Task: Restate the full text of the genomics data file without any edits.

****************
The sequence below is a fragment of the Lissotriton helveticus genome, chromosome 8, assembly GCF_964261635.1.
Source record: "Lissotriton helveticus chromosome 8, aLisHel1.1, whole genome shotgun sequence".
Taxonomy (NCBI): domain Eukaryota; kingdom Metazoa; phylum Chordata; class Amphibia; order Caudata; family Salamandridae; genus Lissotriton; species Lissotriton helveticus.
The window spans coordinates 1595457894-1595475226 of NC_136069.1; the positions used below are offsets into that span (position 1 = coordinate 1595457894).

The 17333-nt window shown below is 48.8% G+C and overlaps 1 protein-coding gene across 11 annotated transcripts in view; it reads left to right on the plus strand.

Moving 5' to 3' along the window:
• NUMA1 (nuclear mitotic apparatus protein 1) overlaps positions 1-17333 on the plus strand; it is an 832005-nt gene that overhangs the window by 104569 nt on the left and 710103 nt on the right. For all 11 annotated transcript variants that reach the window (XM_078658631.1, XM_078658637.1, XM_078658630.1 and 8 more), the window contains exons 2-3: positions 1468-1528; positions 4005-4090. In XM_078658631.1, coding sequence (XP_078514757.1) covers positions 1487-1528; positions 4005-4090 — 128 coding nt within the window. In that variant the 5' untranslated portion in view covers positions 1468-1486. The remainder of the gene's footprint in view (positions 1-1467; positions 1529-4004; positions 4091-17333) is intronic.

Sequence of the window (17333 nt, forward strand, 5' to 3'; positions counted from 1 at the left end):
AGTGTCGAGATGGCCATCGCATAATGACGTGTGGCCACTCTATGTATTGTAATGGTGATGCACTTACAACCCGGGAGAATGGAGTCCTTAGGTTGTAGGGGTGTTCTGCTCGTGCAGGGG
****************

The sequence below is a fragment of the Lissotriton helveticus genome, chromosome 8, assembly GCF_964261635.1.
Source record: "Lissotriton helveticus chromosome 8, aLisHel1.1, whole genome shotgun sequence".
Taxonomy (NCBI): domain Eukaryota; kingdom Metazoa; phylum Chordata; class Amphibia; order Caudata; family Salamandridae; genus Lissotriton; species Lissotriton helveticus.
The window spans coordinates 1595457894-1595475226 of NC_136069.1; the positions used below are offsets into that span (position 1 = coordinate 1595457894).

The 17333-nt window shown below is 48.8% G+C and overlaps 1 protein-coding gene across 11 annotated transcripts in view; it reads left to right on the plus strand.

Moving 5' to 3' along the window:
• NUMA1 (nuclear mitotic apparatus protein 1) overlaps positions 1-17333 on the plus strand; it is an 832005-nt gene that overhangs the window by 104569 nt on the left and 710103 nt on the right. For all 11 annotated transcript variants that reach the window (XM_078658631.1, XM_078658637.1, XM_078658630.1 and 8 more), the window contains exons 2-3: positions 1468-1528; positions 4005-4090. In XM_078658631.1, coding sequence (XP_078514757.1) covers positions 1487-1528; positions 4005-4090 — 128 coding nt within the window. In that variant the 5' untranslated portion in view covers positions 1468-1486. The remainder of the gene's footprint in view (positions 1-1467; positions 1529-4004; positions 4091-17333) is intronic.

Sequence of the window (17333 nt, forward strand, 5' to 3'; positions counted from 1 at the left end):
AGTGTCGAGATGGCCATCGCATAATGACGTGTGGCCACTCTATGTATTGTAATGGTGATGCACTTACAACCCGGGAGAATGGAGTCCTTAGGTTGTAGGGGTGTTCTGCTCGTGCAGGGG